The Project NOSH team is not the only group talking about plant-based meat.
Last week, the Plant Based Foods Association (PBFA), a trade interest group of 80 members, and The Good Food Institute, a nonprofit organization, published Nielsen data about the growth of the plant-based food industry over the last year.
According to the analysis, which examined only plant-based foods that directly replace animal products, over the past year plant-based foods saw growth of 8.1 percent, with the total market for the sector expected to top $3.1 billion in sales in 2017. While the sector’s fastest growing category remains plant-based dairy alternatives — 20 percent growth and over $700 million in sales in the past year — plant-based meat is also gaining a lot of traction, with six percent growth compared to a year ago.
Refrigerated meats are growing more than frozen, according to the data, at 23 percent growth since last year. Michele Simon, executive director of the PBFA, said refrigerated products are seeing growth because consumers are increasingly looking for fresh foods and shopping the perimeter of store. Brands are taking note of this shopping migration. This week, frozen food brand Quorn announced its first refrigerated meat substitute.
Simon also told NOSH that while previous growth was primarily from increased sales in the natural channel, she believes that conventional sales are rising. Helping fuel the growth in product innovation and distribution is investment from private equity and large strategics alike. Impossible Burger recently closed a round of funding and Nestle recently acquired frozen vegan and vegetarian meat maker Sweet Earth.
Still, while the sector is gaining a presence in the industry and on shelves, products with plant-based meat claims only account for 2.1 percent of sales in refrigerated and frozen meat products sold at retail. Simon said she thinks this means that there is plenty of room for success. Given that beef alone is an $80 billion industry in the U.S, she noted, there is a lot of market share for plant-based meats to capture. Even so, plant-based meat companies have many challenges ahead of them.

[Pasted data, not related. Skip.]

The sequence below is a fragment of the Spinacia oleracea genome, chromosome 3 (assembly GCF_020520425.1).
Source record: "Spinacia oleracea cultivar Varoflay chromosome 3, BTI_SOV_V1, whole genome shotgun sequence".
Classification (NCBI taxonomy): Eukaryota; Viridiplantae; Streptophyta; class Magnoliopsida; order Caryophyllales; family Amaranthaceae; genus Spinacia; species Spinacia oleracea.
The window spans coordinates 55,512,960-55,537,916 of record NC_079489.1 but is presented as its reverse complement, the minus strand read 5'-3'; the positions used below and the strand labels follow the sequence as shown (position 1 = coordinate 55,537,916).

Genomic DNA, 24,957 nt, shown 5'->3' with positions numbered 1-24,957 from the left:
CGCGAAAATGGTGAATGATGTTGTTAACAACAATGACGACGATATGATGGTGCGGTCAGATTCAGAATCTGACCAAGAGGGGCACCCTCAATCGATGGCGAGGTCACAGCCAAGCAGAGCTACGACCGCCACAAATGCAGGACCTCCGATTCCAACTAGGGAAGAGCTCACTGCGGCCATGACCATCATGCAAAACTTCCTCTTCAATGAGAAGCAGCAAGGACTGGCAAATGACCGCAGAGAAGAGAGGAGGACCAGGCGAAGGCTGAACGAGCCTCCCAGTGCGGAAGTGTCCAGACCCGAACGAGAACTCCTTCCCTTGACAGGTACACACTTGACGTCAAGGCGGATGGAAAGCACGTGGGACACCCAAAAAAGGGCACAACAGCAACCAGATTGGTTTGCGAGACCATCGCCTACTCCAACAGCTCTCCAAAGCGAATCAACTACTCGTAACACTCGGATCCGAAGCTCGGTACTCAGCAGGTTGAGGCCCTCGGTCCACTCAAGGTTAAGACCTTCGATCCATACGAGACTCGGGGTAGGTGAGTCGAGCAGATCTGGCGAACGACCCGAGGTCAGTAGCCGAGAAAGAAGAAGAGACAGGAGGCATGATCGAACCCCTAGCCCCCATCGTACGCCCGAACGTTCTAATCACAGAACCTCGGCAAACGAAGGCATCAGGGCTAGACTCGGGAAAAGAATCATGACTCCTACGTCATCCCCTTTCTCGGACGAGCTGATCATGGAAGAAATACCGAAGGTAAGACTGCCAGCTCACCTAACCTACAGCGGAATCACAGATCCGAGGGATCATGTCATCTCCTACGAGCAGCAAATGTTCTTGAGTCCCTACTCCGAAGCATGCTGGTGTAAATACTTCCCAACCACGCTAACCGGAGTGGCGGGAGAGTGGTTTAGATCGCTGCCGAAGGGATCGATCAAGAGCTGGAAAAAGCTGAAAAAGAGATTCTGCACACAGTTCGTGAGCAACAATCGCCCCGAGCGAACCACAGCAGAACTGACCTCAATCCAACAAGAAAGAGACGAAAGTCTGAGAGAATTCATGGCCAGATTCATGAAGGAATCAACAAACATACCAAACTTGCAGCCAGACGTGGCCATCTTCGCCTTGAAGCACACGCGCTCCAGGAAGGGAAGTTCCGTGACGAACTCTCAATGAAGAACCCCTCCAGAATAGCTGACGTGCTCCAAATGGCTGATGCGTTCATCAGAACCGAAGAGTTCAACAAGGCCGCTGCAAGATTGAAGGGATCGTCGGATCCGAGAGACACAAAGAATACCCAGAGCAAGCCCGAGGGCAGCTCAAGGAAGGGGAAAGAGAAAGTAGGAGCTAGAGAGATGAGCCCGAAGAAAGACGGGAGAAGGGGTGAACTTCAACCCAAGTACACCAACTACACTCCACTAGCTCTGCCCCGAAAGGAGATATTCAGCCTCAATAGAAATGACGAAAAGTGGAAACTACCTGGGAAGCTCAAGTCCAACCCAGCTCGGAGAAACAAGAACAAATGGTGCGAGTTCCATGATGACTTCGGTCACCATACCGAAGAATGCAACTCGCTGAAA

“[Challenges range from] getting more room on store shelves and staying there, meeting demand production-wise, and being able to grow in a sustainable way, [to] access to capital to sustain growth and competitive pricing, as compared to animal meat,” Simon said. “We have a ways to go to make a real impact, but it’s getting there. People are realizing they need to cut down on animal meat eating for their own health and that of the planet, and that there is no excuse not to cut down, given all the delicious meat alternatives on the market, with much more to come.”
Plant-based meat’s growth and innovation was apparent during Natural Products Expo East in Baltimore, Md., last week. With innovation from longtime vegetarian-friendly brands like Tofurkey, to completely new players like frozen, plant-based burrito brand, Alpha Foods, here are some of the plant-based meat alternatives the NOSH team spotted during the show.
No Evil Foods
No Evil Foods, a member of PBFA, launched their chicken-like product at the show.
Though Tofurkey is a legacy brand in the plant-based protein space, the company is embracing a modern look.
Alpha Foods, which launched at the show, is looking to bring plant-based meat to a conventional consumer.
Sweet Earth was acquired by Nestle earlier this month.
Upton's Natural's embraces global flavors in its new portfolio additions.
Sunshine was serving up its spicy tuscan burgers to hungry attendees.
As new brands enter the category, Quorn is also innovating to keep up.
Field Roast goes nostalgic with its corn dog line.